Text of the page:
Intersession courses will be cancelled for the second consecutive year in the Yuba Community College District. With no way to make up units or bump their GPA’s, some students who hope to graduate or transfer after the fall will be left spending another semester here instead.
In fact, students this semester are already concerned about the cancellation. Because fewer courses are available due to cutbacks last year, many students unable to get into classes will end up waiting for spring.
“I can’t graduate now because I can’t get the necessary humanities course,” said Mariah Perez, a student at Yuba College.
Maryam Powers, another student, said, “I needed to take History-15 but was unable to, so I can’t get my transfer units; ergo I can’t graduate.”
Paul Mendoza, Vice President of Student Services, said, “The intersession was a time to let the students get ahead or get started early on their units.”
No intersession also means students no longer have the option of using intersession to help lighten their course-loads for fall and spring. Some students regret losing this opportunity.
“Now I can’t take the classes I wanted for spring because I didn’t want to load up on units,” said Yuba College student Ravneet Sra.
Despite students’ concerns, the district administration sees intersession as a necessary cutback. The district initially decided to cut intersession in fall 2002 in the wake of the budget crisis and Governor Gray Davis’s massive budget cuts. At that time, YCCD Vice President of Business Services Michael Dencavage predicted the district could save about $50,000 by eliminating intersession.
David Ferrell, Dean of Student Development on the Marysville campus, said that given the circumstances, the priority should be to protect regular semester courses, not intersession.
“We have to make cuts somewhere,” Ferrell said. “I’d rather see more semester courses available in the spring than in intersession.”
Ferrell also said that students were handling the cut better this year than last because they had more warning. Students did not find out intersession was cancelled until December in 2002.
The YCCD District Council, a college committee that works in conjunction with President Nicki Harrington’s Executive Staff on district-wide decisions, has shown little resistance to the cancellation. David Rubiales, a faculty member on the District Council, supported the cut. “Intersession was sort of a luxury,” he said.
“In my opinion that decision made sense, in terms of-well, dollars and cents,” Rubiales continued. “But of course the students might not see it that way.”
Steve Klein, another District Council member, said that, while he had no particular opinion on the cut, he thought last year’s results were good.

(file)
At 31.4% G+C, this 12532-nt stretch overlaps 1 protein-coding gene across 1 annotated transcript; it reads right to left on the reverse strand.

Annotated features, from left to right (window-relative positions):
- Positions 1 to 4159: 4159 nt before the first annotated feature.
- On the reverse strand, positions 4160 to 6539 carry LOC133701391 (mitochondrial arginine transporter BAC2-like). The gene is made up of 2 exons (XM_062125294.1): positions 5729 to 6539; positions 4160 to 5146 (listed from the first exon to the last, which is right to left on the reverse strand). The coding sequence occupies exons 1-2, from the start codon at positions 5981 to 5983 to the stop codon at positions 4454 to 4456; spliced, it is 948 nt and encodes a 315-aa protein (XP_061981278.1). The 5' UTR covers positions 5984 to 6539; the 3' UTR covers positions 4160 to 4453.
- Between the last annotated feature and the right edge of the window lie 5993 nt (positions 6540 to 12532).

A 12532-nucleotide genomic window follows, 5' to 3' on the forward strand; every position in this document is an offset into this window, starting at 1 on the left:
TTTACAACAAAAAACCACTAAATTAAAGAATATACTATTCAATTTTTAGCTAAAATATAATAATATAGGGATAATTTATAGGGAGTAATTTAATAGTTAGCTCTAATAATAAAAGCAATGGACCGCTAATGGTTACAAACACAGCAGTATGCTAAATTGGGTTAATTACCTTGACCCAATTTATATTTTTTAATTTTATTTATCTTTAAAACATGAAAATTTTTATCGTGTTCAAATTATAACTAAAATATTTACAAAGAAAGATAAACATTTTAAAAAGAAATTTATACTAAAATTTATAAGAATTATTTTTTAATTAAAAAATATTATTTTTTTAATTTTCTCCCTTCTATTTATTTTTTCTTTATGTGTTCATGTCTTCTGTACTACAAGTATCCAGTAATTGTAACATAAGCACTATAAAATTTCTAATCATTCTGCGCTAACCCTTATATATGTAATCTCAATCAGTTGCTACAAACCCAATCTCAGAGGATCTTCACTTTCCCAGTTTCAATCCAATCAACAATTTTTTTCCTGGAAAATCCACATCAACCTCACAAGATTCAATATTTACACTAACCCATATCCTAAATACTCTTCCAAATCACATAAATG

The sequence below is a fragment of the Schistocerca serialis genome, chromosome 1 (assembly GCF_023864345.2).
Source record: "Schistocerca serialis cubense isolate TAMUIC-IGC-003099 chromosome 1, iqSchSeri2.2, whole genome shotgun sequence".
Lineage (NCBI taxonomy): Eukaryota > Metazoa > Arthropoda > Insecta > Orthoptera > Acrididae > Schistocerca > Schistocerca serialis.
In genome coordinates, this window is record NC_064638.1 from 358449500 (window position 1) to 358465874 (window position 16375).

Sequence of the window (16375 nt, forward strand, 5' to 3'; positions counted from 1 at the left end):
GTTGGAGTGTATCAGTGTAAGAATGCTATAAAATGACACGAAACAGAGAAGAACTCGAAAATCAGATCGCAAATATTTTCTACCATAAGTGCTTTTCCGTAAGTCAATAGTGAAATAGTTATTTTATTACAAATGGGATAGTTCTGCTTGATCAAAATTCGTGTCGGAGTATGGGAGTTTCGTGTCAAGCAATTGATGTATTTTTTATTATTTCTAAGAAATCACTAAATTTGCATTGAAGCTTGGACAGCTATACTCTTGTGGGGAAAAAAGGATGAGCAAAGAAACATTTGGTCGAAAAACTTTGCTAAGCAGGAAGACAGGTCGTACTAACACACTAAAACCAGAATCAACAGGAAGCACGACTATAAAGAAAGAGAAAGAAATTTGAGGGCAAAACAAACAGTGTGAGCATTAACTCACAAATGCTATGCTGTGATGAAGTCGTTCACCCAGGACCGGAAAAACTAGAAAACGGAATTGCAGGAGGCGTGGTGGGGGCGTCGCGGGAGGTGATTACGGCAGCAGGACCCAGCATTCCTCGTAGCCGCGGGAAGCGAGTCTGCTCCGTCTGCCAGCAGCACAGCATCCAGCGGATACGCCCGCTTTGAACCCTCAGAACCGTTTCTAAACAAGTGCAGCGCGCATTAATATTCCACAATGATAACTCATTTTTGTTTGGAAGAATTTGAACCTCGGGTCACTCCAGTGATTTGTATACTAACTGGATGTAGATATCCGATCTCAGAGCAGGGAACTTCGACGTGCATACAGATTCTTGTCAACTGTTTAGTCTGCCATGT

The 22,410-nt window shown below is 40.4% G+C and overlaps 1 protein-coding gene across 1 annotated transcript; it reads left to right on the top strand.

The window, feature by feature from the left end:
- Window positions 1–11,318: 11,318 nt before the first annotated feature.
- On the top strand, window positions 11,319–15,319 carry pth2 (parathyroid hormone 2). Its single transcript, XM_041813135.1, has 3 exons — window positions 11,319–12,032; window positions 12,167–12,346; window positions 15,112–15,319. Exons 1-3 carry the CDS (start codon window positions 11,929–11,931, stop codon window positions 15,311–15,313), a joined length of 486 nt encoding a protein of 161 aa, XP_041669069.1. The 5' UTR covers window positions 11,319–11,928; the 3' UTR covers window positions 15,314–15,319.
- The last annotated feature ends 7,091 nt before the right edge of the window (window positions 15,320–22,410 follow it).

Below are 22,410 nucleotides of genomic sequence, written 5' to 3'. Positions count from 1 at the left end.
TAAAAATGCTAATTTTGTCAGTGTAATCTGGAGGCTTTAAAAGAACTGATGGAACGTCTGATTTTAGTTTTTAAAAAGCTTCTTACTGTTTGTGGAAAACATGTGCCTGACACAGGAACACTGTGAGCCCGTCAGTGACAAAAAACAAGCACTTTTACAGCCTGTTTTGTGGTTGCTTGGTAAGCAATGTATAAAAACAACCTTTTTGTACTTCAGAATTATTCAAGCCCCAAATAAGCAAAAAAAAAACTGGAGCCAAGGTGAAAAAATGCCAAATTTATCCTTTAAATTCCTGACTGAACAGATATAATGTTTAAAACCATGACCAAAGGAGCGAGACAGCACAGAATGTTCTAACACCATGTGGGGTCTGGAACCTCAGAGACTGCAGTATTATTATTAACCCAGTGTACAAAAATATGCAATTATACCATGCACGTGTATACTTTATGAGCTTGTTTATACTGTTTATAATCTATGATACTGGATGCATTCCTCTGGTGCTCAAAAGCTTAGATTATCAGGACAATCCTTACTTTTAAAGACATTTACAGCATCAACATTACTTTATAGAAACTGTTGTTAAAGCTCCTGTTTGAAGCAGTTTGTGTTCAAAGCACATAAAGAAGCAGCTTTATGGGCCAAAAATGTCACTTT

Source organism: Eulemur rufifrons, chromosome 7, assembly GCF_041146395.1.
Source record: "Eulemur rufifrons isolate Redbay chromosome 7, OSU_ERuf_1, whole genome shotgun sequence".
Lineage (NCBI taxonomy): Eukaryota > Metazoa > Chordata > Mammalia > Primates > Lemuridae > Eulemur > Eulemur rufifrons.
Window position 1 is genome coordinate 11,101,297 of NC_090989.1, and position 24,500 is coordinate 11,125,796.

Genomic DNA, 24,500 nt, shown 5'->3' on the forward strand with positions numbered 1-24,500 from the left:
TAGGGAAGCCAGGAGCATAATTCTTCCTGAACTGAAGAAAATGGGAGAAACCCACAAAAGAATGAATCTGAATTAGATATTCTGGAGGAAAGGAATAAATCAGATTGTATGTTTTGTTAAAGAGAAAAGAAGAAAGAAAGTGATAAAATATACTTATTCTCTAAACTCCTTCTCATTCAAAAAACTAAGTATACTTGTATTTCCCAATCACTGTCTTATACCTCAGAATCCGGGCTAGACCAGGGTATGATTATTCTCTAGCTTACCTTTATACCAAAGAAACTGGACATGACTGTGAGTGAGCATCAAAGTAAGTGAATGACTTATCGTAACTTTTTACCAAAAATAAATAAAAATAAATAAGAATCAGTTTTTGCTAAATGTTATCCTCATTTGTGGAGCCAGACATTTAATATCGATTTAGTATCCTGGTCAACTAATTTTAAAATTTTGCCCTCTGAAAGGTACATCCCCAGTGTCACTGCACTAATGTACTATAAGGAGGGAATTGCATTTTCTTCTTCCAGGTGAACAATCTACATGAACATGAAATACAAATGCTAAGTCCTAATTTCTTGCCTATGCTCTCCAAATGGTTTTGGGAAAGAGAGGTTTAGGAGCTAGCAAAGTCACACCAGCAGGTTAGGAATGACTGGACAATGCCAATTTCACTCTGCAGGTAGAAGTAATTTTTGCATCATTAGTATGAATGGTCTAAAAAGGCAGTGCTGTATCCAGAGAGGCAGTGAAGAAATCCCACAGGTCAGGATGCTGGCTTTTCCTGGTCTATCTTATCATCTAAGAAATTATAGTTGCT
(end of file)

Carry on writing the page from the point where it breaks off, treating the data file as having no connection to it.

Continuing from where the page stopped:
“Financially we came out even because enrollment picked up in the spring,” Klein said. “The managers who made the decision have predicted we will have enough enrollment in spring and fall to cover us.”
Paul Mendoza said the Monday Morning Report released by the Office of Research and Assessment on September 12 indicates that headcounts for the district are lower than had been predicted. Headcount is one factor in determining enrollment, and therefore it also affects funding. However, Mendoza said the results of the report are as yet inconclusive. “We should know the real numbers by the first or second week of January,” he said.
Klein added that as a district representative, he would like the opportunity to reconsider intersession if enough students showed they needed it.
Paul Mendoza said, “When we look at intersession we will consider how much need is expressed by the students and what services they want.”
Recently added to the District Coucil is a student representative, Monica Kurowski, who is also President of the ASYC. The DC meeting held September 23 was the first meeting Kurowski had a chance to attend.
When intersession was available, many students took advantage of the course offerings. According to a report by the YCCD Office of Research and Assessment, 1,215 students were enrolled in classes district-wide by the end of intersession in 2002. In another report, the office shows that 10,965 students were enrolled district-wide by the end of Fall 2001. Thus, the enrollment in 2002 intersession equaled about 11 percent of the enrollment for the previous semester.
In August, the President’s Executive Staff, in cooperation with the District Council, reviewed the estimated number of Full-Time Equivalent Students (a major factor in college revenues) and decided not to resume intersession. Students might enjoy the opportunity for intersession courses, but the district is under fiscal pressure to keep intersession “cancelled until further notice”.